It’s not unusual for politicians to inspire strong emotions. After all, there is a reason why people suggest you avoid talking about race, religion, and politics if you want to have a nice dinner conversation.
But something about Sarah Palin arouses a particularly strong reaction. Liberals attack her children, say grotesquely sexist things about her, embrace wacky conspiracy theories about her faking a pregnancy, and insult every woman in America when they suggest she can’t be a good mother and a politician, too.
Although Sarah Palin is more loved by the Right than any other politician in America, she has her detractors there as well. Staffers engage in whispering campaigns against her, quisling Republicans write offensive columns about her for liberal publications, and sneering Beltway hacks tut-tut about her on the cable news shows.
It would be understandable if Sarah Palin were president and produced this type of reaction, but the governor of Alaska? Most people couldn’t even name a half-dozen governors, much less obsess over what they’re doing.
So why does this lady produce such a big hubbub?
Well, there are many reasons for it, starting with her gender: Sarah Palin, had she been elected to the White House, would have been the first female vice president. Moreover, she has to be the odds-on favorite at this point to become the first woman president.
That upsets liberal feminists to no end because she is a living, breathing refutation of their style of feminism — which is intellectually bankrupt and seems to stand for nothing more than increasing the number of abortions, encouraging teenage girls to act like skanks, and pointlessly complaining about the “patriarchy.” Sarah Palin represents a totally different style of woman: the conservative feminist. She’s had a successful career, raised a big family, and has done it all without aborting an “inconvenient” child or carping about men keeping her down. The idea that Sarah Palin could become the new role model for feminism terrifies liberals, and it inspires them to ramp up the artillery barrage of malignity that they typically launch at conservative women — which is extraordinarily venomous to begin with. Whether it’s Sarah Palin, Ann Coulter, Michelle Malkin, or Carrie Prejean, there are few things on Earth that liberals hate more than strong, conservative women.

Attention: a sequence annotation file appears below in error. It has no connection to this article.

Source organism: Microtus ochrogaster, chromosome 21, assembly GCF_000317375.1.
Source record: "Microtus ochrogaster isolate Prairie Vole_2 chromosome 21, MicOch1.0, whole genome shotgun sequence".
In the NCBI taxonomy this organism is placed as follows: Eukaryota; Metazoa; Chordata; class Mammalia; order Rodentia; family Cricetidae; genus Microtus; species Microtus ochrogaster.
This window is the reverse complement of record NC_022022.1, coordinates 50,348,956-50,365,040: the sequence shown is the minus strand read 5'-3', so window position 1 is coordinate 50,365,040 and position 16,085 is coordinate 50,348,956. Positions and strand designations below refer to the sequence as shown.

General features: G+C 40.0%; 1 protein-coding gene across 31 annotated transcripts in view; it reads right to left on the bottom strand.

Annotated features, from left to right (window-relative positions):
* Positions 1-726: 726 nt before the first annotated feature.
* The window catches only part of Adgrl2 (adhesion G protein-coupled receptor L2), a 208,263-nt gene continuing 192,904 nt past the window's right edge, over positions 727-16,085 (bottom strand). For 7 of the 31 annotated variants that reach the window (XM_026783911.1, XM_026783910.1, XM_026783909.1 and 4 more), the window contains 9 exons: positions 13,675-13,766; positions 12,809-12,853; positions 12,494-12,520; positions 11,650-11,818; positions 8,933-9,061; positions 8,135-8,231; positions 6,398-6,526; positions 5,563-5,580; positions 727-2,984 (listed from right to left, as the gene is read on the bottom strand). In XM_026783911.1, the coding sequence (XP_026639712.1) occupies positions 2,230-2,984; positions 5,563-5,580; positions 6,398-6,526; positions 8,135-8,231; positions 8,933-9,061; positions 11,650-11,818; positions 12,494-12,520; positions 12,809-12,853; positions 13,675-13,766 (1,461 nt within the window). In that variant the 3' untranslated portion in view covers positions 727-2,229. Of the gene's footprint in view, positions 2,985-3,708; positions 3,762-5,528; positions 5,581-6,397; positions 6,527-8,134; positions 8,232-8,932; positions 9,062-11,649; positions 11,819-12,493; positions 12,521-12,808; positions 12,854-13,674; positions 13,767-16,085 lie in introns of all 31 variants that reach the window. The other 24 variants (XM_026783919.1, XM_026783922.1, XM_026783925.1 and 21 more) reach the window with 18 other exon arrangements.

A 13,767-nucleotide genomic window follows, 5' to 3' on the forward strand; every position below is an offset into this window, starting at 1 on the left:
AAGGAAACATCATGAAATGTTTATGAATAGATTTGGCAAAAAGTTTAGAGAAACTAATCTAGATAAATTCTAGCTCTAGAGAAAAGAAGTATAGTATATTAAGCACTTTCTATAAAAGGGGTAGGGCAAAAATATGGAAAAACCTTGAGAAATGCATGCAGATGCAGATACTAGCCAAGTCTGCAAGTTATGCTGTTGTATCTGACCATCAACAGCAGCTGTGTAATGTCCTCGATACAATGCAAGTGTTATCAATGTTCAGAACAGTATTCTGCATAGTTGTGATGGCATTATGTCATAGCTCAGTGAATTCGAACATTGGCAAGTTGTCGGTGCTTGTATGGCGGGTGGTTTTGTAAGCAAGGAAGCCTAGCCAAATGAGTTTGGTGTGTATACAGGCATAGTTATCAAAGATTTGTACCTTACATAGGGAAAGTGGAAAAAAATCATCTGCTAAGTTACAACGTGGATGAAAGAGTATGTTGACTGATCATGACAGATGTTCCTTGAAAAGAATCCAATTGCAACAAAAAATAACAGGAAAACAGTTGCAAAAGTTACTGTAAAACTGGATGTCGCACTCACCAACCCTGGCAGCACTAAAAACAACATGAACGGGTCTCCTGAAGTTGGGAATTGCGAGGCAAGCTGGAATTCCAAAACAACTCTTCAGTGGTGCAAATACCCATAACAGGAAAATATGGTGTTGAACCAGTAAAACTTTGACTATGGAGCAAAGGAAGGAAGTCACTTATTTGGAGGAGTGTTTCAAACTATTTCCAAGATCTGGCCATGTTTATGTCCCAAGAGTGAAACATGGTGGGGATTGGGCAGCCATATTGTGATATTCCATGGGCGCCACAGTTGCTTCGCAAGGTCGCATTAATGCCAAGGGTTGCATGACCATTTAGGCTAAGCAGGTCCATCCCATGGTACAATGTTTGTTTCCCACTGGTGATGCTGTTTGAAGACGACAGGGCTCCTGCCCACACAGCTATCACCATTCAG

Palin’s sex has caused problems for her on the Right as well, but not the problems the Left tells you to expect — like gaggles of men who think she should be barefoot, pregnant, and in the kitchen. Despite the fact that Sarah Palin was the best thing to happen to John McCain’s presidential campaign, the honest truth is that she was an identity politics pick. Had she been a man, someone with her limited experience would have never been selected. On the Left, this wouldn’t have raised an eyebrow, but on the Right, it created waves of resentment that hurt Palin with some Republicans.